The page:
1. “A natural person who has individual net worth or joint net worth with the person’s spouse that exceeds $1 million at the time of the purchase, excluding the value of the primary residence of such person.”

Using income as proof that you are accredited is easy – you simply provide a W-2 or tax return to the issuer of the investment in order to verify how much you’ve earned for the past two years.

Proving your net worth can be a bit more complicated. It requires a balance sheet, subtracting liabilities against assets. For example, a bank statement showing one million dollars in cash is not enough evidence to prove that you have a million dollar net worth.

Instead, you need to provide a balance sheet detailing all assets (cash, bank accounts, 401Ks, IRA’s, other investments, and cars) and then deduct all liabilities (student loans, car loans, and equity lines of credit).

You cannot include your home equity as an asset, but you also don’t have to include your mortgage as a liability – unless you took out a home equity line of credit or did a cash out refinance within the past 2 months. In that case, you’d have to calculate the additional debt as a liability. Additionally, if your mortgage is higher than your home’s value. you would need to include the amount that the loan is “upside down” as a liability.

How to Boost Your NetWorth

If you own a business, talk to your CPA or broker about using the valuation of that company as an asset. This could significantly increase your net worth.

If you have a lot of home equity, you may want to consider refinancing your home and taking some “cash out.”. As long as you wait 2 months. you can then count the cash you took out of your home as an asset.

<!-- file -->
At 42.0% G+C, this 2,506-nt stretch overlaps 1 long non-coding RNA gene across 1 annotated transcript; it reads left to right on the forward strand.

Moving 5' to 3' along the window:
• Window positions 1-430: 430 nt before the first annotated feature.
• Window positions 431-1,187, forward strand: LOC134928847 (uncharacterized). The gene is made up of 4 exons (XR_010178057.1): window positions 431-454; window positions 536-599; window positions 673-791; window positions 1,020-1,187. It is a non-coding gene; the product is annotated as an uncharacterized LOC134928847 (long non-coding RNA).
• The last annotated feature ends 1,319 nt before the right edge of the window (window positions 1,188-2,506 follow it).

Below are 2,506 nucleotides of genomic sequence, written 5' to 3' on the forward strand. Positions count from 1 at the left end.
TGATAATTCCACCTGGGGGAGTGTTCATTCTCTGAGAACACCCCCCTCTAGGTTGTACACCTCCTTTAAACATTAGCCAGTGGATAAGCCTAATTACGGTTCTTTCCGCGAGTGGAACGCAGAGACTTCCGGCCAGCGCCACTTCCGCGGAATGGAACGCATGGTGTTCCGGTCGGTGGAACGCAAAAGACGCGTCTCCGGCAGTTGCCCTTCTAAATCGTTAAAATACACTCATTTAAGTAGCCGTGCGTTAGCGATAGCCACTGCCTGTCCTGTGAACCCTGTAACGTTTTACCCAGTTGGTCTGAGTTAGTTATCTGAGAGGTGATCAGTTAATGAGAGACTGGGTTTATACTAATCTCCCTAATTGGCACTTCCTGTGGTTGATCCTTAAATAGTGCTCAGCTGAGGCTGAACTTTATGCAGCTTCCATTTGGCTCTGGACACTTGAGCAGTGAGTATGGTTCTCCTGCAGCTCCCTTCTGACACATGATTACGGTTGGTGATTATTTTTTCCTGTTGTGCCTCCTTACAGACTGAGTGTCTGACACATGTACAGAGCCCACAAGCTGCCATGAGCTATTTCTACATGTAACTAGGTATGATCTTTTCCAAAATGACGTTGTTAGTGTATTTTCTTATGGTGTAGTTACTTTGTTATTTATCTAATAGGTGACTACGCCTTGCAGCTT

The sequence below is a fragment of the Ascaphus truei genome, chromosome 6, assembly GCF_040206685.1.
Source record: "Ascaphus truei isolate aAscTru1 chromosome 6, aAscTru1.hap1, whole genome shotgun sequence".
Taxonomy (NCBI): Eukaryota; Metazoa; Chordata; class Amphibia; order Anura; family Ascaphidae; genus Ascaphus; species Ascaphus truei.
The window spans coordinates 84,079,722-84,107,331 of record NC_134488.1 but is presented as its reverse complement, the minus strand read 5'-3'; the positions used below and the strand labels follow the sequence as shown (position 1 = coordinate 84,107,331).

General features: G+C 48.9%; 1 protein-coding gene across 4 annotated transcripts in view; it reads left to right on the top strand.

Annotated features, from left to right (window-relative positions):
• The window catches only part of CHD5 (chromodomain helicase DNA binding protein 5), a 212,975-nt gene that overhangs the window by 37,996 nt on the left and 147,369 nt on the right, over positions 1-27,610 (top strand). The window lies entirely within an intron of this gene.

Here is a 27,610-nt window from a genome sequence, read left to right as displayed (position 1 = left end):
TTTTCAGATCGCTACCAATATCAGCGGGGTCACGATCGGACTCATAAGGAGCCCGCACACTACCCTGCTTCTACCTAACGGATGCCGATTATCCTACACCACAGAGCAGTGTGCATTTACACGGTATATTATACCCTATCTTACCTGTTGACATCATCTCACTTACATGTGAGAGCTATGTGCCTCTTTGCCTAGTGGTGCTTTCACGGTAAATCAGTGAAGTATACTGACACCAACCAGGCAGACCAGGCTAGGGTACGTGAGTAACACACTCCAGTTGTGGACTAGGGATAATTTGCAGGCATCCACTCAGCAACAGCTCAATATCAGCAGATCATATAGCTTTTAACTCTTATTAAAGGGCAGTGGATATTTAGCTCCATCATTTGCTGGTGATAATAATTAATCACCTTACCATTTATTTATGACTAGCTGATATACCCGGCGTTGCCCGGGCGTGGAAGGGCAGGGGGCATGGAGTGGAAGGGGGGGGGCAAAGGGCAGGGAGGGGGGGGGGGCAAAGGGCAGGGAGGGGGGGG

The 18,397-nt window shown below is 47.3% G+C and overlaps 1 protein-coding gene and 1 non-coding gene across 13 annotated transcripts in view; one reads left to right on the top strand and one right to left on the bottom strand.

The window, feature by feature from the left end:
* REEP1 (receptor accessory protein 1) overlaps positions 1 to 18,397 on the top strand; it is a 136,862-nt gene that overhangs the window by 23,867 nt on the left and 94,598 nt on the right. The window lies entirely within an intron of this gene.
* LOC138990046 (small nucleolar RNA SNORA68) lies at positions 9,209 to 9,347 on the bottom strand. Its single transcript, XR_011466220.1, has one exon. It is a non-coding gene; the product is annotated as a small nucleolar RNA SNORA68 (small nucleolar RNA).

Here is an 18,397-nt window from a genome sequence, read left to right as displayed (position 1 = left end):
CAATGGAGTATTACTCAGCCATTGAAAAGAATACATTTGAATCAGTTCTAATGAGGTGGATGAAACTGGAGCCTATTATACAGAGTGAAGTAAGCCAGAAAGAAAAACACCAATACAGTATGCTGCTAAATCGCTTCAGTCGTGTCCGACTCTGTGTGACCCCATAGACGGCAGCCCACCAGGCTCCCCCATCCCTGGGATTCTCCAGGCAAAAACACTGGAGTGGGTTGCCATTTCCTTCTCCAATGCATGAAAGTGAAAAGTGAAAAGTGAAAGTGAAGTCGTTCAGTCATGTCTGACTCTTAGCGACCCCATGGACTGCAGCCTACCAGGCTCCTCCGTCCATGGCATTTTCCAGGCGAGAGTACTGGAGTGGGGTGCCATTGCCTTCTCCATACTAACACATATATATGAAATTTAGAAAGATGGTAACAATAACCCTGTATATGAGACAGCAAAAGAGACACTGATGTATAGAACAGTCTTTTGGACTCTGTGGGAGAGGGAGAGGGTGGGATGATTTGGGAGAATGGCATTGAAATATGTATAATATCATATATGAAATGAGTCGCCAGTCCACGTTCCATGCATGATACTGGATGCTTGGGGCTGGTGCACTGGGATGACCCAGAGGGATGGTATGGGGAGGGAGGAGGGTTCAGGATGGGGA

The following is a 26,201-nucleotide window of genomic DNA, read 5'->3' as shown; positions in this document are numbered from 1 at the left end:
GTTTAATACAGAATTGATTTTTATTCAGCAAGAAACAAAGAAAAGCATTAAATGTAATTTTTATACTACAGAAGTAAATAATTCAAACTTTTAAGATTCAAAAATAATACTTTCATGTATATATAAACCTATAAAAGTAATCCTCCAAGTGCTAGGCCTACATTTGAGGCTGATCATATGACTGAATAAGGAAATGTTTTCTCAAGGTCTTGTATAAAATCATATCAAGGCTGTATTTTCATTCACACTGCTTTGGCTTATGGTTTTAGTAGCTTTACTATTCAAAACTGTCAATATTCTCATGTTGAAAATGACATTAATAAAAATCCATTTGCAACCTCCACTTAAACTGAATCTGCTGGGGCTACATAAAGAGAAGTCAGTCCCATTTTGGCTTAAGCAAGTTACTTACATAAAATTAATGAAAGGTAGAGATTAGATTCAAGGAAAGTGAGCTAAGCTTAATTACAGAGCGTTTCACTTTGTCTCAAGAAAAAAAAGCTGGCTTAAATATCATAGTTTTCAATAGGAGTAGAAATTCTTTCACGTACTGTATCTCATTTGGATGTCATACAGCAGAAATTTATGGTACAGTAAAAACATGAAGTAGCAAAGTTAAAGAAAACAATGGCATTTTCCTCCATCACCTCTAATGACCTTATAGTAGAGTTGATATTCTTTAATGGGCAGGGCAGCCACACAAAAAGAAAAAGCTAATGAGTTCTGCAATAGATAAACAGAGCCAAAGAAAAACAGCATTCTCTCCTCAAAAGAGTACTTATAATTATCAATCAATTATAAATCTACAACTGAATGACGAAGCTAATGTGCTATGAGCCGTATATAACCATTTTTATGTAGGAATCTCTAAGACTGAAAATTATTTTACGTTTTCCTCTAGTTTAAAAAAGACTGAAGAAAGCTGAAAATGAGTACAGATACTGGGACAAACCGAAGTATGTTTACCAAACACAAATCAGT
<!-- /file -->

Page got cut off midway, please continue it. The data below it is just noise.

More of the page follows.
Given today’s low interest rates, investing home equity can be a solid plan if done right. For example, if you took cash out of your home with 30 year fixed rate debt at 4% and then reinvested those funds into a note earning 8%, you would then be earning 4% on funds that otherwise would have been sitting as “dead equity.” The note should be secured to property, ideally at a low LTV, offering low risk to you as the noteholder. (Be sure you understand the ins and outs of private lending, or any other investment for that matter, before writing the check.)

There are a few more reasons why having debt on your primary residence can be beneficial.

  1. Mortgages on primary residences tend to be the lowest cost debt you can get
  2. In case you have to file an insurance claim on your home, your lender may very well negotiate on your behalf since they often have more to lose than you
  3. High leverage offers some asset protection. It’s simple for an attorney to look up your home’s value when determining if they should pursue a lawsuit. Liens on the property may discourage them.

If you are not an accredited investor yet, you may still be able to invest in private placements that are filed as a Regulation D Rule 506 (b) offering. The S.E.C. allows up to 35 non-accredited investors who can prove they are sophisticated enough to understand the deal, and who have enough reserves in place to withstand any potential losses.

If you are not accredited yet, but pick the right investments, you will eventually get there!

Kathy Fettke is co-founder and co-CEO of Real Wealth Network, a national real estate investment group based in California. You can find out more about crowdfunding at www.RealWealthCrowd.com